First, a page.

How Tax Codes Work and What to Do If Yours Is Wrong

Tax codes are used to calculate how much income tax you must pay. It's important to check to make sure your code is correct.

Rebecca Goodman Published on 16 December 2020. Last updated on 20 January 2021.
How Tax Codes Work and What to Do If Yours Is Wrong


All full- and part-time workers and anyone receiving a private pension will have a tax code which is used to calculate how much income tax they pay.

For employees who pay tax through the pay-as-you-earn (PAYE) system, the tax code tells an employer how much tax to take off before wages are paid. If your tax code is incorrect, you may end up paying too much tax, or too little.

Here we explain everything you need to know about your tax code, including how it works, where to find it and what to do if it’s incorrect.

How your tax code works

Full- and part-time employed workers, and those receiving a private pension, will have a tax code, while those who are self-employed or people who only receive the state pension usually won’t have one.

For each income source you have — for example, from your wage and your pension — you will have a different tax code. Your code is made up of numbers and letters, such as “1250L”, which is the most common code for the 2020/21 tax year.

The number in your tax code shows how much you can earn before you have to pay tax. The number is usually multiplied by 10, and this gives you the total amount of tax-free income. So the '1250' in the example above represents £12,500.

The letters within a tax code stand for different things. If there is an 'L', this means the person is entitled to the personal allowance. For a full list of the letters and what they mean, see the Gov.co.uk website.

If you have been given what’s called an 'emergency tax code' you will be taxed on your entire income, instead of the amount above your personal allowance. This can be the case if you change jobs and your new employer doesn’t have your tax code, or if details haven’t been passed to HMRC. You may also pay emergency tax the first time you take taxable cash out of your pension.

If you have an emergency tax code, the code is usually followed by W1, M1, or X. You’ll need to contact HMRC in order to correct this, and you should then be paid back any tax you have overpaid.

Where to find your tax code

There are a few different places you can find your tax code. These include your payslip, a P45, your online tax account (if you have one), a pension statement, or a P60. If you’re still having trouble finding it, contact HMRC and it should be able to tell you.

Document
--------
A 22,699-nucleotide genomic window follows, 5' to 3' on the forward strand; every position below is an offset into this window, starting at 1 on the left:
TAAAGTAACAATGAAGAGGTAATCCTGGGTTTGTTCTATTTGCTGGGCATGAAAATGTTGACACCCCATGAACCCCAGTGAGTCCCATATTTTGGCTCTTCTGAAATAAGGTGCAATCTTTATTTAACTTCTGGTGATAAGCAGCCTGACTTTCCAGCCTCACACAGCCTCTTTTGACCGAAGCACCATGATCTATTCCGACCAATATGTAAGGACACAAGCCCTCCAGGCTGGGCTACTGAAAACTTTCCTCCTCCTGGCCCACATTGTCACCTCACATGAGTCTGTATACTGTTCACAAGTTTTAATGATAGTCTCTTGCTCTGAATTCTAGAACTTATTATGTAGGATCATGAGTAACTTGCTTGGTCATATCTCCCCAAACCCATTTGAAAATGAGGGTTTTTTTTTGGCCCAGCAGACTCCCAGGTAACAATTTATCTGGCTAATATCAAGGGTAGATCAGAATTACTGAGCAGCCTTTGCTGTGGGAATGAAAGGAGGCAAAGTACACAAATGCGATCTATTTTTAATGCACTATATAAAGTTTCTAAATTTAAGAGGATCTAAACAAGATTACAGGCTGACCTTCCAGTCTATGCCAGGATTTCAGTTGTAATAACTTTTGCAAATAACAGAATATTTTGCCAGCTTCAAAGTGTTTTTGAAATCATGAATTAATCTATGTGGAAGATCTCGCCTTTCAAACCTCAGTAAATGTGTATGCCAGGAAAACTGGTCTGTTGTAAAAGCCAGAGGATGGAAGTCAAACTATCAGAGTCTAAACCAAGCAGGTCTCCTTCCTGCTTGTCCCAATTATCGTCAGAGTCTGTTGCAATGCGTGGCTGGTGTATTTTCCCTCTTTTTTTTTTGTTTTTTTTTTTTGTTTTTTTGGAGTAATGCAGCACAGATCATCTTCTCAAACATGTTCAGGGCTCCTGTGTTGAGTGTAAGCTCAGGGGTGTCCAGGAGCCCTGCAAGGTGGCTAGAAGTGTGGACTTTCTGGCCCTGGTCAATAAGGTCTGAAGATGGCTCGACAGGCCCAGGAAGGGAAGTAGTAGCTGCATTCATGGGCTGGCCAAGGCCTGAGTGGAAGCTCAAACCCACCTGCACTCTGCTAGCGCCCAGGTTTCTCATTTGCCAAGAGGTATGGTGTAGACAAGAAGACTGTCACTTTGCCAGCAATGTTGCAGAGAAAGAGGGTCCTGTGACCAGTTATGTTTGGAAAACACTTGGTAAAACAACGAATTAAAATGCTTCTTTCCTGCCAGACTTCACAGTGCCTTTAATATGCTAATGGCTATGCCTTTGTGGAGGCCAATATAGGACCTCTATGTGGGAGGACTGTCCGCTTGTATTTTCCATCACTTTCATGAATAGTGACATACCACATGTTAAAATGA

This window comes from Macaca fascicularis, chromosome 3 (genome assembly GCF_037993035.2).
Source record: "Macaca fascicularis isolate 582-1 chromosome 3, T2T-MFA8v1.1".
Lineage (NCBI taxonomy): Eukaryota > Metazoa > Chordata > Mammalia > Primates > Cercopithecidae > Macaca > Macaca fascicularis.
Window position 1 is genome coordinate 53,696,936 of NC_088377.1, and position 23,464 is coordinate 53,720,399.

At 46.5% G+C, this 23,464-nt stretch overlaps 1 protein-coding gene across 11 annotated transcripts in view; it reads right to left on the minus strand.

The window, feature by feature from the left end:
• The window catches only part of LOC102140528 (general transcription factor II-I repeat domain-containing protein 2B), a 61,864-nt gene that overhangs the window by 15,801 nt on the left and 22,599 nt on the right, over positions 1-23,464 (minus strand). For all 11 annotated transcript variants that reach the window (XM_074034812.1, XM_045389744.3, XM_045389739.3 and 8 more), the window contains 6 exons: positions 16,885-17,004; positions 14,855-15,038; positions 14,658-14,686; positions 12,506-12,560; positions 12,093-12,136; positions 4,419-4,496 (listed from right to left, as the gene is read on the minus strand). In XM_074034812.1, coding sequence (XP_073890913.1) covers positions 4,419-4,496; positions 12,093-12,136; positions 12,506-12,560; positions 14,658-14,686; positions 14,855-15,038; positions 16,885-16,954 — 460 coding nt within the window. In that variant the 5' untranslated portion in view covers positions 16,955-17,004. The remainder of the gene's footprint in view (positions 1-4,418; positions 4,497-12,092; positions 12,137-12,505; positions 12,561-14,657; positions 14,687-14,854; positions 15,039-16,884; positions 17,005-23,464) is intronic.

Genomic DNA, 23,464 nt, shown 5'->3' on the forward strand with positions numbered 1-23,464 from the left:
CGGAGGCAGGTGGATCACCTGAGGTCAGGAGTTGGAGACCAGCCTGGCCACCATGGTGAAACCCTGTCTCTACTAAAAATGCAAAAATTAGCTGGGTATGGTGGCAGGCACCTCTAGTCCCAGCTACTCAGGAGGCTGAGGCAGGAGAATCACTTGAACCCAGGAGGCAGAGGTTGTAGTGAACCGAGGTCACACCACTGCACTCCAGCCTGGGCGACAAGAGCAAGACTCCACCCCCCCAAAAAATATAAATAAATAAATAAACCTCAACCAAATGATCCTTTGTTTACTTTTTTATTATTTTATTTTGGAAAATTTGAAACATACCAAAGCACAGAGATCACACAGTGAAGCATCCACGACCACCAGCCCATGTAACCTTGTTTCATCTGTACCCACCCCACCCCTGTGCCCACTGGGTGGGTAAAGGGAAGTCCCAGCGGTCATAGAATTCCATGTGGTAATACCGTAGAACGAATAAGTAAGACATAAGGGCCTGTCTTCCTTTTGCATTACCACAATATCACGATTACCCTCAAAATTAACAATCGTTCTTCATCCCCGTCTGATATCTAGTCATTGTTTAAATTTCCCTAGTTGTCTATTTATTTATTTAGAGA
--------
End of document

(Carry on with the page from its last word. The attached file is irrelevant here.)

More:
» MORE: What you need to know about tax advisors and tax accountants

How to check if you have the correct tax code

If your tax code is wrong, this could mean you are paying too much tax or not enough. There are lots of free online calculators you can use to check your code.

When you enter your tax code you’ll be shown how much tax you should be paying, and you can compare this with the actual amount you have paid. If the figures don't match, contact HMRC and it should be able to change the code for you.

If you’ve been overpaying you will be due a refund; if you've underpaid you will have to make a payment to HMRC. If the latter is true, often you can arrange to pay in installments, rather than in a lump sum. You also should have to pay back taxes only from the past four years and not before.

How to change your tax code

If HMRC changes your tax code — say, if you get a new job — it will contact you and your employer, usually by letter. On your payslip it will also show your new tax code, as well as any changes to the amount of tax you are paying if you were paying the wrong rate before.

If your circumstances have changed, such as if you start taking on income from a second job, you need to tell HMRC. You can do this online or over the phone.

It’s also worth checking your tax code every year (or at least whenever your circumstances change) to make sure it’s correct.

About the author:

Rebecca Goodman is a freelance journalist who has spent the past 10 years working across personal finance publications. Regularly writing for The Guardian, The Sun, The Telegraph, and The Independent. Read more

If you have any feedback on this article please contact us at [email protected]